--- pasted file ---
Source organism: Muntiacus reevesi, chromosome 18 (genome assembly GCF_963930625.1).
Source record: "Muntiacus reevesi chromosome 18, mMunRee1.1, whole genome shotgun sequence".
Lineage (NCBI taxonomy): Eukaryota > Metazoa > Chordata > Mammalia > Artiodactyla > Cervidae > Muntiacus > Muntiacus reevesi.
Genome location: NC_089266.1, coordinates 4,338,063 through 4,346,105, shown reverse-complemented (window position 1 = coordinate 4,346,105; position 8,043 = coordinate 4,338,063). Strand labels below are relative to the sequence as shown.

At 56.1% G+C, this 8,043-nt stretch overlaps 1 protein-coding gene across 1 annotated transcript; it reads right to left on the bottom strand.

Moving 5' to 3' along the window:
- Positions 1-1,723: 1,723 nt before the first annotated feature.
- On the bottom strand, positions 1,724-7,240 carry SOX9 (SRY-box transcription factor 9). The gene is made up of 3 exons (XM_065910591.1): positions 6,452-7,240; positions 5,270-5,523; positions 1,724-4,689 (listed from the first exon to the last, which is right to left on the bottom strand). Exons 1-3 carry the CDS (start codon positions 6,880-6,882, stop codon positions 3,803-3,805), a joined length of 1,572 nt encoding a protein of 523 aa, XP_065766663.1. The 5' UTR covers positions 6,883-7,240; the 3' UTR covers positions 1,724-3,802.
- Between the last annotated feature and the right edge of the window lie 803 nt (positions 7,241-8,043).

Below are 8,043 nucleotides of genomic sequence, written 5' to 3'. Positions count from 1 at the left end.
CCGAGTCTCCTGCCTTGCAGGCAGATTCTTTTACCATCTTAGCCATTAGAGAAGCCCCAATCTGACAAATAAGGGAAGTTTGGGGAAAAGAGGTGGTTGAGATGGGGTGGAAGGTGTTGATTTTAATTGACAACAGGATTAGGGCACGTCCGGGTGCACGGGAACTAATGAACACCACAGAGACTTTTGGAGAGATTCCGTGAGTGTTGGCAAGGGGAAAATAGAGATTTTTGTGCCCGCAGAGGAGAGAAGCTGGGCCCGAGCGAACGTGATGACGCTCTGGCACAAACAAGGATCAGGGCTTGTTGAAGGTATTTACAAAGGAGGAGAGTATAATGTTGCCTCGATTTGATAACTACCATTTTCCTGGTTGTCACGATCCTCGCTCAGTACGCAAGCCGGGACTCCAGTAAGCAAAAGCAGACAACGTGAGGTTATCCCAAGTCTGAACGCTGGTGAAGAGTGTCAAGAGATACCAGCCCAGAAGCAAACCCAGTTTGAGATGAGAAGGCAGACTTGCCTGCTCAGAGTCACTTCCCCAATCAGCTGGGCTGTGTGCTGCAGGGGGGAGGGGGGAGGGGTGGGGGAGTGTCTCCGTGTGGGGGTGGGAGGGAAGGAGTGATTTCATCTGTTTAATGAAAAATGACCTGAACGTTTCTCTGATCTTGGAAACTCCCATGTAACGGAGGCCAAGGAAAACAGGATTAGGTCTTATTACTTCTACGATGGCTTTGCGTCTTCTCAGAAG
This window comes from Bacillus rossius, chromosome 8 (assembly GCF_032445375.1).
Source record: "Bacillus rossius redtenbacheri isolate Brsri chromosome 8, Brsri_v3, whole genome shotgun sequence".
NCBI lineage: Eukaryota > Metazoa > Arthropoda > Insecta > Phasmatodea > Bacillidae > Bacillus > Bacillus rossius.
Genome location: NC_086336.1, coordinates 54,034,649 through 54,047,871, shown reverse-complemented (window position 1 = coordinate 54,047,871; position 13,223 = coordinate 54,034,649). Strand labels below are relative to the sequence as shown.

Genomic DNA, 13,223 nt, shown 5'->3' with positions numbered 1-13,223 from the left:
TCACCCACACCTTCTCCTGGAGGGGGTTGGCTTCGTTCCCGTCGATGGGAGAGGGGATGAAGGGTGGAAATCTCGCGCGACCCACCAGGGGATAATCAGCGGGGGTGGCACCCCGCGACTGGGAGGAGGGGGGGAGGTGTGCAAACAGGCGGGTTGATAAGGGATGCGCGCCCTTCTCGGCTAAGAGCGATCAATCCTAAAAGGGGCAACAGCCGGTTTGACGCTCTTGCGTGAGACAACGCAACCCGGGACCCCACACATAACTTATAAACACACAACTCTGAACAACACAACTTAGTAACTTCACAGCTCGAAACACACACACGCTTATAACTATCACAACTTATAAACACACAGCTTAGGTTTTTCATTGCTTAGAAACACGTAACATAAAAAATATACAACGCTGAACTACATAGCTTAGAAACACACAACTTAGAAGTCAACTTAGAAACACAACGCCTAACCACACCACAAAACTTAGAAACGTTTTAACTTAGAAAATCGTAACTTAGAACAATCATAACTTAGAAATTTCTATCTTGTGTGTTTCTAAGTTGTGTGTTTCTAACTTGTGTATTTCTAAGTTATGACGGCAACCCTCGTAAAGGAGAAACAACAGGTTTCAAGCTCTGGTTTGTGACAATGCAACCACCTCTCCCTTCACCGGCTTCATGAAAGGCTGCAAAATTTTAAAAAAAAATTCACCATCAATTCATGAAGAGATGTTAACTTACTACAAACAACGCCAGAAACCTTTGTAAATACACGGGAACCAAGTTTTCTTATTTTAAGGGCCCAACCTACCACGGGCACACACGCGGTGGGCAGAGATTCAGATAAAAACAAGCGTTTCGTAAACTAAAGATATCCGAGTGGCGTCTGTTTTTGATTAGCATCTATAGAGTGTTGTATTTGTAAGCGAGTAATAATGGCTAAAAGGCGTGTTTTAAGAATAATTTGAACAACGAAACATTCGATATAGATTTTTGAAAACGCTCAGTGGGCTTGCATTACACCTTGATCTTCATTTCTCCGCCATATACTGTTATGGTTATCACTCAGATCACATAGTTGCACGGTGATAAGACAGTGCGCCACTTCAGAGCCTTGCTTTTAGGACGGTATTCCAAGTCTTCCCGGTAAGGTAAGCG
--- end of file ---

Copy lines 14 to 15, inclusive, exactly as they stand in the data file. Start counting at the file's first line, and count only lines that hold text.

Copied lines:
NCBI lineage: Eukaryota > Metazoa > Arthropoda > Insecta > Phasmatodea > Bacillidae > Bacillus > Bacillus rossius.
Genome location: NC_086336.1, coordinates 54,034,649 through 54,047,871, shown reverse-complemented (window position 1 = coordinate 54,047,871; position 13,223 = coordinate 54,034,649). Strand labels below are relative to the sequence as shown.